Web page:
In the News: Feb 21–28
Life Spans Increase With More PCPs
A recent study from faculty at Stanford University School of Medicine and Harvard Medical School showed that every 10 additional primary care physicians (PCPs) per 100,000 people in the US was associated with a 51.5-day increase in life expectancy between 2005 and 2015. For comparison, an increase of 10 specialists per 100,000 people corresponded to a 19.2-day increase in life span.
Researchers also found that while the number of PCPs increased nationwide, the density of primary care physicians per 100,000 people actually decreased, hitting rural populations especially hard. Moreover, the Association of Medical Colleges estimates a dramatic shortfall of primary care physicians in the US by 2030.
At Sg2, we have identified and examined the latest trends and case studies in low-acuity care, including the evolving sites of primary care. For practices and tips on how to coordinate and strategize your approach to delivering low-acuity care, watch the on-demand Sg2 webinar Primary Care Ecosystem: Reconfiguring Assets to Meet Future Demands.
Tennessee’s Maternal Deaths Largely Preventable
A recent Modern Healthcare article discusses Tennessee’s high maternal death rates. Following the state’s enactment of the Maternal Mortality Review and Prevention Act of 2016, a panel convened to confirm maternal mortality cases. A report published by the panel verified 78 pregnancy-associated deaths in 2017 and determined 85% of them could have been prevented. The report also reveals that nearly 30% of the deaths were directly related to the pregnancies and were due to medical conditions such as hemorrhaging and embolisms.
An estimated 700 women in the US die of pregnancy or pregnancy-related complications annually. Incidence rates are most severe among minorities, with African American women being 3 to 4 times more likely to die from pregnancy-related complications than Caucasian women. While the report did not provide an explanation for this disparity, it did encourage improvements to protocols and screenings on maternal health topics.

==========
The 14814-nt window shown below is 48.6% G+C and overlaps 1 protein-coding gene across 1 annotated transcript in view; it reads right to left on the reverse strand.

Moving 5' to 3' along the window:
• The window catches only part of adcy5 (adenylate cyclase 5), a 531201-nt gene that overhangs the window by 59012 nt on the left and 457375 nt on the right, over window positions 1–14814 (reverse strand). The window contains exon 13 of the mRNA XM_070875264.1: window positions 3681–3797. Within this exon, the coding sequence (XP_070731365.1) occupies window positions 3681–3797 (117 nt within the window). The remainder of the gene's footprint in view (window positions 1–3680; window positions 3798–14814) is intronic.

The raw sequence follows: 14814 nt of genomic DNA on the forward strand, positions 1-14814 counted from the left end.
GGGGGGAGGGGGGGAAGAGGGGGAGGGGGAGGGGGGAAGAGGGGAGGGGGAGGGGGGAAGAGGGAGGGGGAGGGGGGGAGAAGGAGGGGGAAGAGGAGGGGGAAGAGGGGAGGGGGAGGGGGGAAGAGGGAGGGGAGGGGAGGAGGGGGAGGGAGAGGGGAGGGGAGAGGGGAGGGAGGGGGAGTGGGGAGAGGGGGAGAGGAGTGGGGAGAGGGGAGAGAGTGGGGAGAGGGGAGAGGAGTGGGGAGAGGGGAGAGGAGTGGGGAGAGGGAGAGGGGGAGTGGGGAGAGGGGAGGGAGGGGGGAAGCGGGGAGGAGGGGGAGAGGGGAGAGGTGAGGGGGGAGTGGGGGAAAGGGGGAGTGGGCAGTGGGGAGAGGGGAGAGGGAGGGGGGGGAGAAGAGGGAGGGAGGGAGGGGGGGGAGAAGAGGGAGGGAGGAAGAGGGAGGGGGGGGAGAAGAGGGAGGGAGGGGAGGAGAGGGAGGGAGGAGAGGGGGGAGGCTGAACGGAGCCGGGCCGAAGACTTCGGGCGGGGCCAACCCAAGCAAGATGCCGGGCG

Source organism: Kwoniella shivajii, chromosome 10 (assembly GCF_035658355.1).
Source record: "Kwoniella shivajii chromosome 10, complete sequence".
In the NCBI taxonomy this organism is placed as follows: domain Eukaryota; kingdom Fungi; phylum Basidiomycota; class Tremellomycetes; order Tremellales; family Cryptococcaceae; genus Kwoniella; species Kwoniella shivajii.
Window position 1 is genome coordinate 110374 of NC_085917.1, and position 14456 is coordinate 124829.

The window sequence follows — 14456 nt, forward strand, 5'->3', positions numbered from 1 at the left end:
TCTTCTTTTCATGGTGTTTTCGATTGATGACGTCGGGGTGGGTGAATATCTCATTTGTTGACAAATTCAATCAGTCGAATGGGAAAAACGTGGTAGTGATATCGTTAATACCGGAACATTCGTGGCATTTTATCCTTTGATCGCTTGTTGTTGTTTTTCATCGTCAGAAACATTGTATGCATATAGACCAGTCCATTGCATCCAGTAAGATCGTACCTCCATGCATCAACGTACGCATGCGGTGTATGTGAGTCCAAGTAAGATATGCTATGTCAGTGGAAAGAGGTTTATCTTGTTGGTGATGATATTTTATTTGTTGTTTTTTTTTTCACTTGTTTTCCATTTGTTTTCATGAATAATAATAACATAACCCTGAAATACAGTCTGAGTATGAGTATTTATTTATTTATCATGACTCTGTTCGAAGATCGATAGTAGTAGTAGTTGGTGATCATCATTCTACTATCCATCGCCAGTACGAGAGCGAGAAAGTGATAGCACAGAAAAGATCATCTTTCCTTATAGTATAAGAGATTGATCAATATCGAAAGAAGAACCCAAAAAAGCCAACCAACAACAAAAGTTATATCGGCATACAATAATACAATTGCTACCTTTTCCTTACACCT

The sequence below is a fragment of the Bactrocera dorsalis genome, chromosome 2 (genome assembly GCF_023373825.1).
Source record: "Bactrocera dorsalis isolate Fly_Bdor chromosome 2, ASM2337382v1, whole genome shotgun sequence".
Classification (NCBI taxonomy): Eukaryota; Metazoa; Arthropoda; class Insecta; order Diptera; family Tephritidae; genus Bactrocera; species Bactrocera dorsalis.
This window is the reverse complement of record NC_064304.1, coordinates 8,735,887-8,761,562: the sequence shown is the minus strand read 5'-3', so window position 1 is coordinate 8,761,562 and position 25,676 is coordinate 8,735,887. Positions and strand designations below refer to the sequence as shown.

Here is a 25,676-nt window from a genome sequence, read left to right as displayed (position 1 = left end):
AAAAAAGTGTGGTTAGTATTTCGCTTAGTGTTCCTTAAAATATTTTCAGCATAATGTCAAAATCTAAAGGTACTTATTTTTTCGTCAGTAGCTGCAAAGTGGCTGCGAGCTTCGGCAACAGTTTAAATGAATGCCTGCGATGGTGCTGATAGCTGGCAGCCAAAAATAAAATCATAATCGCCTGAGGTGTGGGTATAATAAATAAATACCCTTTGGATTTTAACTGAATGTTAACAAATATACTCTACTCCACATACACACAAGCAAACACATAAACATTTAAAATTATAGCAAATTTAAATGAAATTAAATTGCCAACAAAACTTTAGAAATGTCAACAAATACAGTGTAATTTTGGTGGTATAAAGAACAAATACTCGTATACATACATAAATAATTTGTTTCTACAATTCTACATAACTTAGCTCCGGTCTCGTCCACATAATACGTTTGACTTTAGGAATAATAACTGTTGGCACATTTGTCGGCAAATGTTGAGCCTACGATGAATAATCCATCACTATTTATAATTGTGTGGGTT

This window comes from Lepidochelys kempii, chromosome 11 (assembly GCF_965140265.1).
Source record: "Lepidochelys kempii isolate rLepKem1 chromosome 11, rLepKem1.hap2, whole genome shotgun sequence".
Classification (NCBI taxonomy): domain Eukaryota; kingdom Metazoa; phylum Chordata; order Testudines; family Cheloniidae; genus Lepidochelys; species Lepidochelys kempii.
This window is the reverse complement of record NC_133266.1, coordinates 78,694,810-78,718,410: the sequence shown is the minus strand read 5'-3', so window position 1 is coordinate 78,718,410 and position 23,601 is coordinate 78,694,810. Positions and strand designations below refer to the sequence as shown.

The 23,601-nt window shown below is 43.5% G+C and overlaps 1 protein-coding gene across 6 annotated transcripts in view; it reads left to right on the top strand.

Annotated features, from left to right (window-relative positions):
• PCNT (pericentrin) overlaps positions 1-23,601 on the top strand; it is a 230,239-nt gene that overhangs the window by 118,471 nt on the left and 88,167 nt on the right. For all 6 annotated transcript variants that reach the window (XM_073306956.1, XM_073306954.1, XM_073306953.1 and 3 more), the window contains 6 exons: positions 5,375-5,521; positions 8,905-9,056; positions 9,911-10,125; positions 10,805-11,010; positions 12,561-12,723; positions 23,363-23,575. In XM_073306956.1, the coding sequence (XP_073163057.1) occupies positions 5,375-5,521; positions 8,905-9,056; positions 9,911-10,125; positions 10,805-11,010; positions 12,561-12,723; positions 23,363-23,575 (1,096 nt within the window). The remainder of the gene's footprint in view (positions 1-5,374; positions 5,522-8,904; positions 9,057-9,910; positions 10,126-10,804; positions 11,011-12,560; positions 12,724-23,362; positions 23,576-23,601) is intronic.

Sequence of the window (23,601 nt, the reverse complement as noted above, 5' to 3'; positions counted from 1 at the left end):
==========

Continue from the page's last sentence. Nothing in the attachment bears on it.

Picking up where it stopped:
As hospitals across the country evaluate how to best address disparities in maternal health outcomes, a critical component will involve the high-risk pregnancy landscape. Recent trends suggest a slight increase in neonatology admissions, thereby prompting many organizations to reevaluate the levels of care they provide. To learn more about strategic considerations for capturing market demand for high-risk pregnancy services and how to leverage virtual health for extending maternal-fetal medicine programs, watch the on-demand Sg2 webinar Women’s Health Update 2017: Defining and Capturing High-Risk Pregnancy.
HIMSS Covers Consumerism, Price Transparency, Interoperability
A recent article in Forbes highlighted the themes presented at this year’s Health Information and Management Systems Society (HIMSS) conference. In previous years, this event showcased topics like artificial intelligence, machine learning and population health. However, this year the conference primarily focused on the patient and included topics on consumerism, price transparency and interoperability.
As outlined at the conference, the move toward digital health and the utilization of technologies such as wearable health care devices suggest that patients have higher technological and experiential expectations for the health care industry. Additionally, patients’ calls for more price transparency from both payers and providers have been met with success: as of January 1, 2019, hospital providers are required to list prices for “standard procedures.” Patients are also calling for interoperability and data sharing to increase their access to their own health care information as well as various providers’ access. The conference spotlighted the use of blockchain or distributed ledger technology (DLT) as a method for leveraging interoperability.
As patients’ expectations rise, as price transparency and interoperability become more standard in the health care industry, and as new disrupting entrants to the field create more competition, patients will have more variables than ever to consider when choosing a provider. Join Sg2 for a live discussion during the Consumerism 3.0 webinar on the surprising findings, key considerations and out-of-the-box opportunities available for incumbent hospitals to disrupt their own thinking and build new paths toward meeting consumer needs.
Tags: consumerism, high-risk pregnancy, HIMSS, interoperability, life expectancy, low-acuity care, maternal health outcomes, maternal mortality, pregnancy-related deaths, price transparency, primary care, primary care physician